I don't know the processes of the conscious/unconscious mind. I could try and guess, but without a background in neurology that would be pointless.

In any case, that doesn't matter for the purpose of gradually replacing a natural brain with an artificial one.

Comment Re:Work with cloned mice (Score 1) 203

He wasn't talking about awareness or sentience, those are what you are talking about. He was talking about consciousness (the experiencing of existence/environment). For instance; an AI built on current cpus etc could potentially be aware or even sentient but it could never be conscious,

You're confusing terms. Awareness implies consciousness. I guess you meant something different. Can you please explain again?

... it could never actually experience existence such as the color blue, because there is nothing in a cpu designed to produce physical consciousness.

There is nothing in you with the purpose of generating consciousness either. It just emerges from the interaction of billions of neurons.

Perhaps once the physical components and required conditions for consciousness are fully known and verified we could create a system where a digital mind is connected to the consciousness device and a feedback loop created to simulate us. But until then no.

I disagree. And your proposed solution (single-step mind transfer to an external device) will mean death for the original mind anyway.

Comment Re:Work with cloned mice (Score 2) 203

Obviously science has not progressed far enough to know how to model the human brain in a computer, or else we would probably be doing it already. So I guess I concede that we can't transfer the human brain yet, but I never said we could. But it is silly to believe we won't figure this out eventually. I would be surprised if it takes us 50 years.

I was only responding to the idea that if you transfer your brain to another medium, the old you dies. This is potentially true, but very unlikely. People can lose large portions of their brain without dying, and if those portions were replaced with synthetic computing devices I don't think anyone would think the old them has died.

That "replaced bit-by-bit" shit doesn't even fly at car auctions. There's no chance in hell close-minded idiots like me would accept a fully-replaced human as the original.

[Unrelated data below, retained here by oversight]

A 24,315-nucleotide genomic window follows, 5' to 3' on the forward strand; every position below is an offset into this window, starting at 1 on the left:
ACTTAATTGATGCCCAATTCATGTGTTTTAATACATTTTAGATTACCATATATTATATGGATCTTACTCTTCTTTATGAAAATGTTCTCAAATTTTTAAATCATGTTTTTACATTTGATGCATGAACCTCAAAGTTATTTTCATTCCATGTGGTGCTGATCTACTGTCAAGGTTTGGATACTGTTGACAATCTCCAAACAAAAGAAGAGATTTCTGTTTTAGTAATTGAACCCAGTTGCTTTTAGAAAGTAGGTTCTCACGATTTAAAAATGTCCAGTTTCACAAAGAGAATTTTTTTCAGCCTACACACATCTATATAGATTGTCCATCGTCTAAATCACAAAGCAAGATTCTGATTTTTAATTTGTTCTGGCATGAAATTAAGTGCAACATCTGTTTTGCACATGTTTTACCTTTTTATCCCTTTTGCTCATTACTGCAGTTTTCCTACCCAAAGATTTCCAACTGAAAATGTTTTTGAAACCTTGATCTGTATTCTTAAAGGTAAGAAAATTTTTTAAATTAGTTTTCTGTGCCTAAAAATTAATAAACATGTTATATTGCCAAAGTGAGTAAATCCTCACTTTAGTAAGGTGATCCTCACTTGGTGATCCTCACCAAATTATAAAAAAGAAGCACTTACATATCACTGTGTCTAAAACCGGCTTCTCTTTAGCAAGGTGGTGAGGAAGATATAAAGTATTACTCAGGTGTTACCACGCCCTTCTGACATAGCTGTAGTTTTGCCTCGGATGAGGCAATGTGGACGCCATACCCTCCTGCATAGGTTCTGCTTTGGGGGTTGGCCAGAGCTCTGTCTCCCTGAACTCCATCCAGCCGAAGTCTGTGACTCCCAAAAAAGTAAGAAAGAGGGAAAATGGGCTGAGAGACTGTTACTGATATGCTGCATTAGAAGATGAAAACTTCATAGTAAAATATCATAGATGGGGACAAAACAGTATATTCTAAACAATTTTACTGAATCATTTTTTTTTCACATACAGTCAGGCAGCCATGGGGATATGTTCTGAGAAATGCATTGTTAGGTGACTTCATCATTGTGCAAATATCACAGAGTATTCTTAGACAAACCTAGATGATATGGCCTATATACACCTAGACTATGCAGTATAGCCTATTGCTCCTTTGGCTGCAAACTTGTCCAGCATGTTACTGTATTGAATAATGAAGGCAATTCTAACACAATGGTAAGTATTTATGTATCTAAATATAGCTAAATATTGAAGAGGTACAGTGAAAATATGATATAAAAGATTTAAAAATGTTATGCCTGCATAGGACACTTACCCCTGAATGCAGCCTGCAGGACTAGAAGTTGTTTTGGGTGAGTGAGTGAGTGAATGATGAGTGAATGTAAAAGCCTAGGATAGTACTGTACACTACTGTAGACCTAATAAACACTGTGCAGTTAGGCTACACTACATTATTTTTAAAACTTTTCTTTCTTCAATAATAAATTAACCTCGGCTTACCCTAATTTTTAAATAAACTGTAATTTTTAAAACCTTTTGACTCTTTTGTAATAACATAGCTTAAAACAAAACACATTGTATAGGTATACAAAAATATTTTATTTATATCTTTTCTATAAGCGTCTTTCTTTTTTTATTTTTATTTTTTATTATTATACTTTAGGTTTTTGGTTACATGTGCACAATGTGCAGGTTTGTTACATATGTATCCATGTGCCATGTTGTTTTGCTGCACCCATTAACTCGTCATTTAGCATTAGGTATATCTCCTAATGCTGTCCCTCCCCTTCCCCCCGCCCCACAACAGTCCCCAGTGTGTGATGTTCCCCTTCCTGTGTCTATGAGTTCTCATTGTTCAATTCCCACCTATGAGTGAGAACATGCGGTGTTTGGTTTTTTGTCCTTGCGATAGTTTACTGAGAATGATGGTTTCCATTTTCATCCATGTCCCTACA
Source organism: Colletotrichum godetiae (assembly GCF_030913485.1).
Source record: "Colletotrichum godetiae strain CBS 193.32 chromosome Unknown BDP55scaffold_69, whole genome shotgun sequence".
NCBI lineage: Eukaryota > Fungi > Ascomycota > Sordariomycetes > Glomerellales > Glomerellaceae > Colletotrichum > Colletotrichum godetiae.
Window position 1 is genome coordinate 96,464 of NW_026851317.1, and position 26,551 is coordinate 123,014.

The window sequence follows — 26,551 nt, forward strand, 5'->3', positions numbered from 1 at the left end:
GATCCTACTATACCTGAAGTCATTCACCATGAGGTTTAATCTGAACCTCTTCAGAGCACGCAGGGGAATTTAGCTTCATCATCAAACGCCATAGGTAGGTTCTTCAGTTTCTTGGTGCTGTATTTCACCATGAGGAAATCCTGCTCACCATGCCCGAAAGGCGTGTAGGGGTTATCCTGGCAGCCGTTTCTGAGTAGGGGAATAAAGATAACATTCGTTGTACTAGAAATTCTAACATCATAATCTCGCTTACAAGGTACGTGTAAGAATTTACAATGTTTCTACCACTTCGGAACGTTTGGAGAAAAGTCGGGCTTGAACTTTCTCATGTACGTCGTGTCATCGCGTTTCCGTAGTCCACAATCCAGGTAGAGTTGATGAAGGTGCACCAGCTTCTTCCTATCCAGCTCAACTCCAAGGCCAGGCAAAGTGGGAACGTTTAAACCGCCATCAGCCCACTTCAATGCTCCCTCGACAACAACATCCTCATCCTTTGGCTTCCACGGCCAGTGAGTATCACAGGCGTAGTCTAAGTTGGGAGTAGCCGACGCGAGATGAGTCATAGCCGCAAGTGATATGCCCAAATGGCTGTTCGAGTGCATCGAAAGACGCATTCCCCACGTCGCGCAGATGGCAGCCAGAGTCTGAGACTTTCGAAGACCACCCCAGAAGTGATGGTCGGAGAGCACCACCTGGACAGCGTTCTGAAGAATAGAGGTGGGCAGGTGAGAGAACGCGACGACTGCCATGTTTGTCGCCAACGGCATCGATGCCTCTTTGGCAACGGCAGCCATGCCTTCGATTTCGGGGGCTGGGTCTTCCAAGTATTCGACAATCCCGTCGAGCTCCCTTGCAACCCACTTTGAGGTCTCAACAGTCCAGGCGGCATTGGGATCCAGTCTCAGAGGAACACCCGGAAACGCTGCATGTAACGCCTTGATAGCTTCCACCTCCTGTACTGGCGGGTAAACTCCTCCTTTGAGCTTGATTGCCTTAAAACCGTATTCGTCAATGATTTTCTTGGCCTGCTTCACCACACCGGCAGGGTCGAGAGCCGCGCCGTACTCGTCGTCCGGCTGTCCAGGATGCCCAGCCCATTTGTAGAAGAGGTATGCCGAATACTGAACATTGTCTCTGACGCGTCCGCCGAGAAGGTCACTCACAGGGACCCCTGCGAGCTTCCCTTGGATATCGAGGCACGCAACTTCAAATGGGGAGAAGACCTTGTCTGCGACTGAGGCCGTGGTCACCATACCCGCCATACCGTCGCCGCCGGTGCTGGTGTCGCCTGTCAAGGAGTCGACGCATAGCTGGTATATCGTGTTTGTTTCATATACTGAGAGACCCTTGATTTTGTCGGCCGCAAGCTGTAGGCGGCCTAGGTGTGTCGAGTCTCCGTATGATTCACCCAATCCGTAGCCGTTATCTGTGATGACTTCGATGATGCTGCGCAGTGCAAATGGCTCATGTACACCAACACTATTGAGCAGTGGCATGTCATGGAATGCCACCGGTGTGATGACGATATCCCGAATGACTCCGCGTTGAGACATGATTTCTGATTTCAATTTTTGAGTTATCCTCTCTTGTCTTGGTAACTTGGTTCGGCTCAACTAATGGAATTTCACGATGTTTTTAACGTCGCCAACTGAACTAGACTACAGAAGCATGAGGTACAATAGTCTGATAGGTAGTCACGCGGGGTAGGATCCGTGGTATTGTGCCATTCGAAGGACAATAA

Comment Re:Work with cloned mice (Score 2) 203

Which part of the brain holds your conscious self?
There is no scientific explanation for the phenomenon of consciousness - no theory about how it arises, not even a definition of what qualifies.

Consciousness is an emergent property of having a bunch of neurons together. Get enough neurons interacting and processing sensory data, and you get consciousness.

You cannot transfer consciousness without know what it is and how it works.

Bullshit. You only need to know how individual neurons work in order to produce artificial ones, and a process to replace existing ones with artificial ones. You certainly don't need to understand how the mind works in order to gradually transfer consciousness from a biological brain to an artificial one.

Comment Re:"Wer fremde Sprachen nicht kennt... (Score 2) 274

I completely agree. I'm fluent in four languages: Spanish, Catalan, English and Japanese, the first two native, plus I can understand (but not speak) Italian, Portuguese and French because they aren't that different from Spanish and Catalan.

I can see how at least in my case, learning how some constructs work in one language has helped me understand things about another.

It's also true that the language used to express yourself in a given situation affects the way you think about it, because of what you can and can't express, and the limits each language imposes on how you can communicate.

Often, when I talk to my bi/trilingual friends we find ourselves changing languages mid-sentence and speaking in a mix of them, not because we don't know how to say something in English or Japanese, but because sometimes it's either easier or more accurate to use one language over the other.

Porsche: there simply is no substitute. -- Risky Business